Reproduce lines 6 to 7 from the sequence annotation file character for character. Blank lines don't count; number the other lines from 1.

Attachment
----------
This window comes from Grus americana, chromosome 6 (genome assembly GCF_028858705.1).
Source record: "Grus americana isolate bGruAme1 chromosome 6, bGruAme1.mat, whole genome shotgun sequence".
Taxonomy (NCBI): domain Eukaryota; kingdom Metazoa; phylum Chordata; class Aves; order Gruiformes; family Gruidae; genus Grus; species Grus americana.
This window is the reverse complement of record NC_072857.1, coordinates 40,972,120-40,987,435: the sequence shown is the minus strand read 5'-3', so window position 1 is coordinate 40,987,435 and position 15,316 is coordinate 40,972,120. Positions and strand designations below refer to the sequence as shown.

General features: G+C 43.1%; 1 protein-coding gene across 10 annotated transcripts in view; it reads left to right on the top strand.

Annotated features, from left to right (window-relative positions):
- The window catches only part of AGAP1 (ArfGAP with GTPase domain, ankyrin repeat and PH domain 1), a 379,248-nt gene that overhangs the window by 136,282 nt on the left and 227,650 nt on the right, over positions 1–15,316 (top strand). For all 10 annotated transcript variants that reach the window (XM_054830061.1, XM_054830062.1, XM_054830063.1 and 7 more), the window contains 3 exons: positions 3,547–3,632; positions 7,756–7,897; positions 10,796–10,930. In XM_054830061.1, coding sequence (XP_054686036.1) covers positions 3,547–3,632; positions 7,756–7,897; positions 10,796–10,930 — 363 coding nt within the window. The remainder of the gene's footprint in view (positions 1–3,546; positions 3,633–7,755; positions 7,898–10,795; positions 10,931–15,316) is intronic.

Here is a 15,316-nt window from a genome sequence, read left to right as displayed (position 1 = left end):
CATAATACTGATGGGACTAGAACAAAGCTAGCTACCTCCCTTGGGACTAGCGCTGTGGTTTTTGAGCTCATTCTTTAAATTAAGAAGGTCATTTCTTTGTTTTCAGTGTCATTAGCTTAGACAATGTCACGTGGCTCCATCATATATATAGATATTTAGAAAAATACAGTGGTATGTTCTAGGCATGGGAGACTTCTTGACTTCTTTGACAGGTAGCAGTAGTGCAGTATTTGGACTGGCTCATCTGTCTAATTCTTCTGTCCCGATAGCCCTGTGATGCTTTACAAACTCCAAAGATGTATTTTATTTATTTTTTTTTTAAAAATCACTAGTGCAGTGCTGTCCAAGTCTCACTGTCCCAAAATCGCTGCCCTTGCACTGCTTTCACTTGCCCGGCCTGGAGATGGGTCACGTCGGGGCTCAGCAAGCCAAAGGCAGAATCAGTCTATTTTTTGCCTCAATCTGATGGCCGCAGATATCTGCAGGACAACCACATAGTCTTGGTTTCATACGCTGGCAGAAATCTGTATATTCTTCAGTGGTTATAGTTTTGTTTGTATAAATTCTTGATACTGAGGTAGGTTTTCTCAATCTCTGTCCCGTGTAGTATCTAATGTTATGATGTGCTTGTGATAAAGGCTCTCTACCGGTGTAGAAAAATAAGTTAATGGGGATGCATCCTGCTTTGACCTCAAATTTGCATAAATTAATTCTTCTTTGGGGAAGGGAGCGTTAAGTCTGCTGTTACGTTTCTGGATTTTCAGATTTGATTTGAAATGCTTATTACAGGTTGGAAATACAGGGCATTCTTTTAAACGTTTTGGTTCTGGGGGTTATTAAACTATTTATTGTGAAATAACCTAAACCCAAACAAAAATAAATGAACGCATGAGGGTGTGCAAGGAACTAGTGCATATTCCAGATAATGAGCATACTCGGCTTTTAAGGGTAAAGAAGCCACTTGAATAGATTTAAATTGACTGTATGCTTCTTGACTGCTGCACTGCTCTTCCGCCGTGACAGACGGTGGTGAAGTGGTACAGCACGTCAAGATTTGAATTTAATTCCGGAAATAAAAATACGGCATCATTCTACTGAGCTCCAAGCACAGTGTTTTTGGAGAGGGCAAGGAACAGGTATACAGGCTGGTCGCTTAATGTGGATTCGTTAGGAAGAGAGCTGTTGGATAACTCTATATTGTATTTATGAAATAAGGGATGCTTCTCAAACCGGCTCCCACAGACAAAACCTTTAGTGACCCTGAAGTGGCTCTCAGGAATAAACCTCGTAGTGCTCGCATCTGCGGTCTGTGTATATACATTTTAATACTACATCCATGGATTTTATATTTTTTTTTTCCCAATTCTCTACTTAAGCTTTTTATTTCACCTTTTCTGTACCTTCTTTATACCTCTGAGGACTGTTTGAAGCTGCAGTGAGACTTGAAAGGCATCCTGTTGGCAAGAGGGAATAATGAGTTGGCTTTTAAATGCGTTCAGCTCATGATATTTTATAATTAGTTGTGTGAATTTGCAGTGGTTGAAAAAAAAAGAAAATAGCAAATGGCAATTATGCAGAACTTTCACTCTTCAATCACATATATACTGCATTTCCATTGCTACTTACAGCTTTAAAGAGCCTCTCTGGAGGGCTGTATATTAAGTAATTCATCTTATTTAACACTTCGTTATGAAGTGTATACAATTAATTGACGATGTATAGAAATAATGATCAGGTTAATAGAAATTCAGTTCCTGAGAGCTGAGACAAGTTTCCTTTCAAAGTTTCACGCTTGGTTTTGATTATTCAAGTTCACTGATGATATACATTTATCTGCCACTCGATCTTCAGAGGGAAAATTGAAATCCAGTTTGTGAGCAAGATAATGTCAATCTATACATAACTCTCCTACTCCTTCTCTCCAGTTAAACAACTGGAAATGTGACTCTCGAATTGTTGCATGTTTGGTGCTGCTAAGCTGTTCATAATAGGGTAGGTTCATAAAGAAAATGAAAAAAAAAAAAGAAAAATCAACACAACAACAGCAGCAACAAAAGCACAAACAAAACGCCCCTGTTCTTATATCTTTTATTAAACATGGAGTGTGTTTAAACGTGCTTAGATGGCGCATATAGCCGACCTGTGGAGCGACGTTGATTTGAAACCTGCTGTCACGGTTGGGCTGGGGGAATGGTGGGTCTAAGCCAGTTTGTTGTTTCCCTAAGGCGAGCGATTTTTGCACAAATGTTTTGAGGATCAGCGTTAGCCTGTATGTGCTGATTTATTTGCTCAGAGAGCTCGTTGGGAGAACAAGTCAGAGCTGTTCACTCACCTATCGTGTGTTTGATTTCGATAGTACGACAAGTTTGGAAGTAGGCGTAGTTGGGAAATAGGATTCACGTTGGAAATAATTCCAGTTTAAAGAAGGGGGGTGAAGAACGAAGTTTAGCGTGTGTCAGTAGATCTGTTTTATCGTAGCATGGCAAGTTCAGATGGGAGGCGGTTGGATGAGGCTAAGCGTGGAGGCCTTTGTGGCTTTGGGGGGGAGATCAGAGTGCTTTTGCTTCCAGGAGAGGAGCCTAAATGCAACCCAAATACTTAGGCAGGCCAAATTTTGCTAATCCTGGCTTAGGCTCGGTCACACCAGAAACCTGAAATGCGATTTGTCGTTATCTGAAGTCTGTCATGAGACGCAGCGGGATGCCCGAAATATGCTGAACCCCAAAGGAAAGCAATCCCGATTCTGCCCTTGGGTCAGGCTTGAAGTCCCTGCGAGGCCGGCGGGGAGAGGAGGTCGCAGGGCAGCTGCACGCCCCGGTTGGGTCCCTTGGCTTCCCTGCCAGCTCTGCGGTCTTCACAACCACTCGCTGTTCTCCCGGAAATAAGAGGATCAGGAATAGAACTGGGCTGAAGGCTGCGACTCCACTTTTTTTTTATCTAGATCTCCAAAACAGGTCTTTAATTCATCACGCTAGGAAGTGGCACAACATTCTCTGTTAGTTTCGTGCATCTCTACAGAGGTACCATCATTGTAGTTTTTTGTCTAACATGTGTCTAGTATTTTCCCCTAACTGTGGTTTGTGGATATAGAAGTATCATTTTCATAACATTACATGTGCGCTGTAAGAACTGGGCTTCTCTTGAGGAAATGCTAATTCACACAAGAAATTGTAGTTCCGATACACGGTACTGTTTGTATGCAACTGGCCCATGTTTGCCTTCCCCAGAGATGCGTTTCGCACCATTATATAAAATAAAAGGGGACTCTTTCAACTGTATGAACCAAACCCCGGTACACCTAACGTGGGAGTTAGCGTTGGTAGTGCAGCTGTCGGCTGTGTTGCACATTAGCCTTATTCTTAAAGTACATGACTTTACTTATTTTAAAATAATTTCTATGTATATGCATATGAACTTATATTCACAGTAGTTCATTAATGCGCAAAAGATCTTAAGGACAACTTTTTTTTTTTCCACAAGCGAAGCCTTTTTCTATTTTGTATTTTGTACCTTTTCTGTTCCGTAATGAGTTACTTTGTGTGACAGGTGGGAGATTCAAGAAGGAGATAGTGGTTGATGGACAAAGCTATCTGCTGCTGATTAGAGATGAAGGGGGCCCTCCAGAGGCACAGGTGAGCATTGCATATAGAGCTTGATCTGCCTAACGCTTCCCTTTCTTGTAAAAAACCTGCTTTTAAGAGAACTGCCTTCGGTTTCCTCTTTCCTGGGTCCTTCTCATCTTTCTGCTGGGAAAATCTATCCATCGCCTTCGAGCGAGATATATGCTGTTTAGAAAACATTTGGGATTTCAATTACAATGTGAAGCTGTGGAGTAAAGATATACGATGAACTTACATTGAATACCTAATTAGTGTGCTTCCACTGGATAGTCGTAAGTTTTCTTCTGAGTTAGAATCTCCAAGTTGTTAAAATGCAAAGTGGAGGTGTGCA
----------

Annotated features, from left to right (window-relative positions):
- The window catches only part of AGAP1 (ArfGAP with GTPase domain, ankyrin repeat and PH domain 1), a 379,248-nt gene that overhangs the window by 136,282 nt on the left and 227,650 nt on the right, over positions 1–15,316 (top strand). For all 10 annotated transcript variants that reach the window (XM_054830061.1, XM_054830062.1, XM_054830063.1 and 7 more), the window contains 3 exons: positions 3,547–3,632; positions 7,756–7,897; positions 10,796–10,930. In XM_054830061.1, coding sequence (XP_054686036.1) covers positions 3,547–3,632; positions 7,756–7,897; positions 10,796–10,930 — 363 coding nt within the window. The remainder of the gene's footprint in view (positions 1–3,546; positions 3,633–7,755; positions 7,898–10,795; positions 10,931–15,316) is intronic.